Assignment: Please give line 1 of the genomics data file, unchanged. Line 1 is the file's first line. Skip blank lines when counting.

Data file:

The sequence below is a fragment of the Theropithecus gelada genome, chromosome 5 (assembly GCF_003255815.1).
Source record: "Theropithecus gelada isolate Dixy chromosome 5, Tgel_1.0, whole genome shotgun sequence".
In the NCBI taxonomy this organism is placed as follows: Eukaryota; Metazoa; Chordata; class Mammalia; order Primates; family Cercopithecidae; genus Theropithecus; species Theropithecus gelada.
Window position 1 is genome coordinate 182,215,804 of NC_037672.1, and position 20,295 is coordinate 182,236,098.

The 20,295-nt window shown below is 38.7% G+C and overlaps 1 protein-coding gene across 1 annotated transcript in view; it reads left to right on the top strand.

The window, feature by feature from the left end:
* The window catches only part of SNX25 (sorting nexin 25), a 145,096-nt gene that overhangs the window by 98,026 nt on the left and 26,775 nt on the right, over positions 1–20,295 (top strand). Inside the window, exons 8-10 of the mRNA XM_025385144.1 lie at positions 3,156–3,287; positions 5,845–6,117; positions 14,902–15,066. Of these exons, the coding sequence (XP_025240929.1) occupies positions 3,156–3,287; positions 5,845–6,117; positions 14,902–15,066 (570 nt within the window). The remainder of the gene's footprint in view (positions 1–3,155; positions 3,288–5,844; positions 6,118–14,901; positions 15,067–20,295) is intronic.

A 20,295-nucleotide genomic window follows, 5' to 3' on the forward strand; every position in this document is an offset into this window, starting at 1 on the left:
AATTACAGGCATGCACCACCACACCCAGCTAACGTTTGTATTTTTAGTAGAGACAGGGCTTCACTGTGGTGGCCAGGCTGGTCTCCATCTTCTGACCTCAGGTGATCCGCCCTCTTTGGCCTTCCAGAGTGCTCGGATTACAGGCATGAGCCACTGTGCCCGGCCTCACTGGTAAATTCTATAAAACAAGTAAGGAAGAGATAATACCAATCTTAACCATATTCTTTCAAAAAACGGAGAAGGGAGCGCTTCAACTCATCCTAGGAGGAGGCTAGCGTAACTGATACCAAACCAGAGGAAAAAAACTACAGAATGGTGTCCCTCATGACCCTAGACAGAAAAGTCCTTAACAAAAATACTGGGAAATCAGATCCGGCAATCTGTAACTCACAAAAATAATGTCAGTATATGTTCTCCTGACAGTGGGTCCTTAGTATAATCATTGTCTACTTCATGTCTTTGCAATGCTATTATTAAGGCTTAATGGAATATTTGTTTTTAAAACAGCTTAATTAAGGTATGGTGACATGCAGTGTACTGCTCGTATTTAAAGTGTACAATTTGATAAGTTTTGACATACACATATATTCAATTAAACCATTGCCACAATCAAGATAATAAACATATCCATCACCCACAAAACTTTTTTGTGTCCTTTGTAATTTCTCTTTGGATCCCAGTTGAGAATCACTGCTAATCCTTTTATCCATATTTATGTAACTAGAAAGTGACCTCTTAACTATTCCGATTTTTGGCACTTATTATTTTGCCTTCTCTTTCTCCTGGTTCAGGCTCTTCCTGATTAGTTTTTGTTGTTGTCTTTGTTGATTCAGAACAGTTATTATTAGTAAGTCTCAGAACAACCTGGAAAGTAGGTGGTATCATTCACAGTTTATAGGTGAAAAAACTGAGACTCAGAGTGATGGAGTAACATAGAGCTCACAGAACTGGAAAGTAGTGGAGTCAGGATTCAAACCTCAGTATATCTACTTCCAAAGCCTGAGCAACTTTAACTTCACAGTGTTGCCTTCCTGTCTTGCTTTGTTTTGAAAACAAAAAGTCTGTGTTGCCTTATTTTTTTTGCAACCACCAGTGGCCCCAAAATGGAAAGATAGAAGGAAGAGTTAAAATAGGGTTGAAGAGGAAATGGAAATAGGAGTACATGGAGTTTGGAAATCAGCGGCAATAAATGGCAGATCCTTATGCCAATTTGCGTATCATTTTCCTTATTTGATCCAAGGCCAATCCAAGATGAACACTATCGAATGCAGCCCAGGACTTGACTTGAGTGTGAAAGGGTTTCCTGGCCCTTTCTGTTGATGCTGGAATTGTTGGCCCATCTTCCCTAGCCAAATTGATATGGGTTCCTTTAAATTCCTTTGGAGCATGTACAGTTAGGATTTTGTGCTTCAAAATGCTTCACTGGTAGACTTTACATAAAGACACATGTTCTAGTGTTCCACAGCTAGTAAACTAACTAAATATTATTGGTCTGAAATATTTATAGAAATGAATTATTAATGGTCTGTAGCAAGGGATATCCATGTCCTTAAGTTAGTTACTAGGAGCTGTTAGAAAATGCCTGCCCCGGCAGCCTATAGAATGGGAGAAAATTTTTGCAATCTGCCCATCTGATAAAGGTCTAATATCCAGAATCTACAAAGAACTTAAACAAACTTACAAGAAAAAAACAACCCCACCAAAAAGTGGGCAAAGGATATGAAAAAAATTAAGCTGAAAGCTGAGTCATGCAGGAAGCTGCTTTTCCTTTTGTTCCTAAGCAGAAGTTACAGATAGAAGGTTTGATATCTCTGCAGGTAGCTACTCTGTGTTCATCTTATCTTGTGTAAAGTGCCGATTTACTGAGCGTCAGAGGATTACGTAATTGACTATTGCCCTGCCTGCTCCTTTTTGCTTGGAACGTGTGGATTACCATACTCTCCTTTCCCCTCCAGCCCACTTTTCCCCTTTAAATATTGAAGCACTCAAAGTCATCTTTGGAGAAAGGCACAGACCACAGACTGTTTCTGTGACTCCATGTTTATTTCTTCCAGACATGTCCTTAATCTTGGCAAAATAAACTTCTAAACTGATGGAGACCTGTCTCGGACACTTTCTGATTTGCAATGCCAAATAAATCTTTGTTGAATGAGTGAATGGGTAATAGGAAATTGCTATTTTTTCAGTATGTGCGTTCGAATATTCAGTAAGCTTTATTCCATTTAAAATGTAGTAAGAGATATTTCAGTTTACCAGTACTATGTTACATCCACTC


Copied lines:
The sequence below is a fragment of the Theropithecus gelada genome, chromosome 5 (assembly GCF_003255815.1).